Students from rich families will pay more for their education in public universities in the latest push to ease a biting cash crunch in the institutions and cut reliance on the Treasury.
The University Funding Board (UFB)—the State agency that guides allocations of student funds to universities--is pushing for a cut on government funding for children of the rich at universities.
The review will also affect government-sponsored students in private universities who receive at least Sh70,000 annually depending on the course they are pursuing irrespective of their income status.
The government is expected to pay 80 percent of the cost of degrees per student under the current funding model, with the learners in public universities paying about Sh28,000 annually. The funding board, with the backing of the Treasury and university vice-chancellors, wants the allocations reviewed to reflect the students’ income status.
Public universities have come under financial strain in recent years as a result of rapid expansion amid lower State funding and a sharp fall in enrolment on self-sponsored programmes after the government opted to fully fund students scoring the minimum C+ entry grade and above in the Kenya Certificate of Secondary Education (KCSE) exams.
Students enrolling for the parallel degree courses had over the years generated billions of shillings for the institutions because they pay the full cost of programmes that top over Sh600,000 annually for those like medicine.
Now, UFB and vice-chancellors want students from wealthy families to pay the full or a larger share of the cost of degrees, starting with next year’s intake.
“This policy brief recommends a gradual introduction of targeted free tuition to shift the burden of higher education funding to only needy and bright students,” UFB says.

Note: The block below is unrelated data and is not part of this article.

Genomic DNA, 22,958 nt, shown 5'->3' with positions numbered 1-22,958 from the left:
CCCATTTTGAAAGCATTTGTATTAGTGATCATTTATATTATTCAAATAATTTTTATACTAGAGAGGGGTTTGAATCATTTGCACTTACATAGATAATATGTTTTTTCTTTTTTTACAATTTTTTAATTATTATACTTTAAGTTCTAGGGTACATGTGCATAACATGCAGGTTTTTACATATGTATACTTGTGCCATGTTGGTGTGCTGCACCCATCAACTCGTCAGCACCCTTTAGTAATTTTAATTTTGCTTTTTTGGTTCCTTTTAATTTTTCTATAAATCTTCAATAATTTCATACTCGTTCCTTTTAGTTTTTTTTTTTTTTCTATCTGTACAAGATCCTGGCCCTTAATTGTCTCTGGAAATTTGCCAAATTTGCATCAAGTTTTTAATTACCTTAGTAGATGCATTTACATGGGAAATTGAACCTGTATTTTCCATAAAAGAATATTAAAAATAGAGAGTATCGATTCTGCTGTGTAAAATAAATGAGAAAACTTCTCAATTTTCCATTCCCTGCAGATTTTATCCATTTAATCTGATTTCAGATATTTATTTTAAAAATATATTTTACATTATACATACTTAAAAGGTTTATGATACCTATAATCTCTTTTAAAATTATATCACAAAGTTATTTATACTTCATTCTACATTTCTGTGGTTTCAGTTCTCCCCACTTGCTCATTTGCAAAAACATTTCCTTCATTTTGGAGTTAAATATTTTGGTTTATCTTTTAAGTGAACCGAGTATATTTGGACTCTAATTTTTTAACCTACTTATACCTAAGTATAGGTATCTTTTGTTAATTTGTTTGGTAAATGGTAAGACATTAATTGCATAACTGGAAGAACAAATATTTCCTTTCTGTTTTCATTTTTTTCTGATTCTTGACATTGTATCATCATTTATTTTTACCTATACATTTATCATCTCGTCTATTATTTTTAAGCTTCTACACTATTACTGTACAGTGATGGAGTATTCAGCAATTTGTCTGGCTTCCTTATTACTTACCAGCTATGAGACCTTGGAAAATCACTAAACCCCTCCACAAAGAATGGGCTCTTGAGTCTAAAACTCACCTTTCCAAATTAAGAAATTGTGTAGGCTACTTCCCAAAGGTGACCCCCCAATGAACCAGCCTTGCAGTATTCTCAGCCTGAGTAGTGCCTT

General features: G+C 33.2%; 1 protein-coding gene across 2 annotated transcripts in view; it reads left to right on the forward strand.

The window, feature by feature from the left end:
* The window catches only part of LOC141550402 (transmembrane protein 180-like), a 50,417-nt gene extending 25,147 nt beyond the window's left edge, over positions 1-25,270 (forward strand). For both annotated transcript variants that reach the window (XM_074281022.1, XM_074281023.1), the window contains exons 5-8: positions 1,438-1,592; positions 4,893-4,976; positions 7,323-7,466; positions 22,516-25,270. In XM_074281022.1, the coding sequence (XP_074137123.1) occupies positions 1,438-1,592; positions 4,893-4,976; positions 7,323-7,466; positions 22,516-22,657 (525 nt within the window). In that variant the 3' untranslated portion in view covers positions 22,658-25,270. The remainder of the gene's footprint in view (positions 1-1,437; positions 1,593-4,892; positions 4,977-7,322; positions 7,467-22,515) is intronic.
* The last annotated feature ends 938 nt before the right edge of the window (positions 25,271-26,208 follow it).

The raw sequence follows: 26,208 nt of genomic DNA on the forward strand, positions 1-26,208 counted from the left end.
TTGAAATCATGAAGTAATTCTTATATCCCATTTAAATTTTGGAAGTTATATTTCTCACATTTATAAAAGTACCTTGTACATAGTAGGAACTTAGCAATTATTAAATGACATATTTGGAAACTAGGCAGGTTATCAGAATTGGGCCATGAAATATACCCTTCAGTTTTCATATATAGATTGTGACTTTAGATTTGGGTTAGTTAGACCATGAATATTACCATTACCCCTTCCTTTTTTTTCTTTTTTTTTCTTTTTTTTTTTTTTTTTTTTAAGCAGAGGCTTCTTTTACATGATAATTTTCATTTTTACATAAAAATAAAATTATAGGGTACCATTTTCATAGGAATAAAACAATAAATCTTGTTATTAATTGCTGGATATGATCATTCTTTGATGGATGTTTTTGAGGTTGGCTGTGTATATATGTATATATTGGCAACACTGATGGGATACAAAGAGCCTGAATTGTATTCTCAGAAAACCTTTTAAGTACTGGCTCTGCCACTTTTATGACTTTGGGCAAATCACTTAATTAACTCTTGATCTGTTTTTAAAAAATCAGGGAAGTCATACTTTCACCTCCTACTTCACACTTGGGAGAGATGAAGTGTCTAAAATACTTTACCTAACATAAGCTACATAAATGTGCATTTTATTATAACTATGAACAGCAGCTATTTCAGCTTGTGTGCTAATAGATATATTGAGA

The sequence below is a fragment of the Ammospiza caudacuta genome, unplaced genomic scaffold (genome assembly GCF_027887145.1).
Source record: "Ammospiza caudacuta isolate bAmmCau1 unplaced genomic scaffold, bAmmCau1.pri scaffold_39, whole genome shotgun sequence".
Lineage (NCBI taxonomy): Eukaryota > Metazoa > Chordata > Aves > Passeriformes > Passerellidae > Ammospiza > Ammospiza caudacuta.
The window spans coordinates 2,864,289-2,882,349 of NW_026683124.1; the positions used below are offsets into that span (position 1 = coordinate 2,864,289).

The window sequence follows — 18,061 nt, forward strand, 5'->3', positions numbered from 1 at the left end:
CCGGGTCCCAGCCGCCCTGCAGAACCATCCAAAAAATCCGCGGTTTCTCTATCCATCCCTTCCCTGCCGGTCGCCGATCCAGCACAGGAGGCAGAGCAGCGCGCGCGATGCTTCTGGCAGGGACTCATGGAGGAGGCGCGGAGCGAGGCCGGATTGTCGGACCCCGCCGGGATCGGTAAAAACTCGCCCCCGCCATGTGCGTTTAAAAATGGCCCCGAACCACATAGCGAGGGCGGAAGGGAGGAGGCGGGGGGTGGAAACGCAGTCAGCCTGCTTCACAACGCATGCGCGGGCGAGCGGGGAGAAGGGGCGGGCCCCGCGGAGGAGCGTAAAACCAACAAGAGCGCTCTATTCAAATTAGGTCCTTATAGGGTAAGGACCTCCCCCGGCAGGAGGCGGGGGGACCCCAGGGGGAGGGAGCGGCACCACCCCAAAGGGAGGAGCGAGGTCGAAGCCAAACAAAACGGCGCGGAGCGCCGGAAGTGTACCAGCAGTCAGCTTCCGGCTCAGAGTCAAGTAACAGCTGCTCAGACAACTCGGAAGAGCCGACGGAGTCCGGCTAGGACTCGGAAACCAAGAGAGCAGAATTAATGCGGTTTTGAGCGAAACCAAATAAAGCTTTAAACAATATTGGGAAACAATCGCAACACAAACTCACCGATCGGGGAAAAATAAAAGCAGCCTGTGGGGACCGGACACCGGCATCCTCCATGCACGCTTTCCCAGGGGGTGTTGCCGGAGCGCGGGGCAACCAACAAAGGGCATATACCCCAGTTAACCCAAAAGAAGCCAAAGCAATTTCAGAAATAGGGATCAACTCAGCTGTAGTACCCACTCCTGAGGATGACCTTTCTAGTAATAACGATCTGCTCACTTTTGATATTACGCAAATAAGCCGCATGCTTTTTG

“Evidence has shown that a number of households in Kenya, especially those in the middle and upper income quotients, may not require any financial support to put their children through university education.”
The State will have students vetted by the Higher Education Loans Board (Helb) when disbursing funding, with the rich locked out.
Scholars cite scenarios where parents pay Sh175,000 annually for a pupils in Kabarak Primary School, and over Sh200,000 in the institution’s secondary schools and less than Sh50,000 at their university section under government sponsorship.
Kenya will follow in the footsteps of Uganda, which is seeking to block children of the rich from getting government funding for degrees in public universities.
State support per student has dropped from 80 percent of the cost of degree to the current 48 percent on the back of increased enrolment.
The drop reduced the flow of State funds to the troubled public universities, forcing some of the institutions to scrap courses, shut down campuses as well as resort to pay cuts and hiring freezes.
The funding board estimates that the funding gap for government-sponsored students in public universities will hit Sh96.27 billion in the year ending next June, from the current Sh27 billion.
In the 2020/21 financial year, Sh87.317 billion was required to fully fund the 434,631 government-sponsored students at the universities but the Treasury only released Sh47.39 billion, leaving the universities with a hole of Sh39.91 billion.
UFB says that Sh20.1 billion is needed to fully finance students who sat their KCSE exam last year and a further Sh30.68 billion will be required to pay for those writing their national examinations next month.
The Treasury in May rejected requests for additional funding to the institutions, with University of Nairobi demanding an extra Sh13.8 billion.
Treasury Cabinet Secretary Ukur Yatani asked the universities to review the State funding of the students, put a freeze on hiring and raise the out-of-pocket fees paid by the learners.
“Review university fees and charges paid by students…and the Differentiated Unit Cost criteria which is used to determine the funding allocated to universities,” Mr Yatani said.
The vice-chancellors have revived the petition to increase tuition fees in public universities in their latest efforts to keep the institutions afloat.
A memo from the Education ministry reveals the push by the top university administrators for the upward review of fees in the next intake.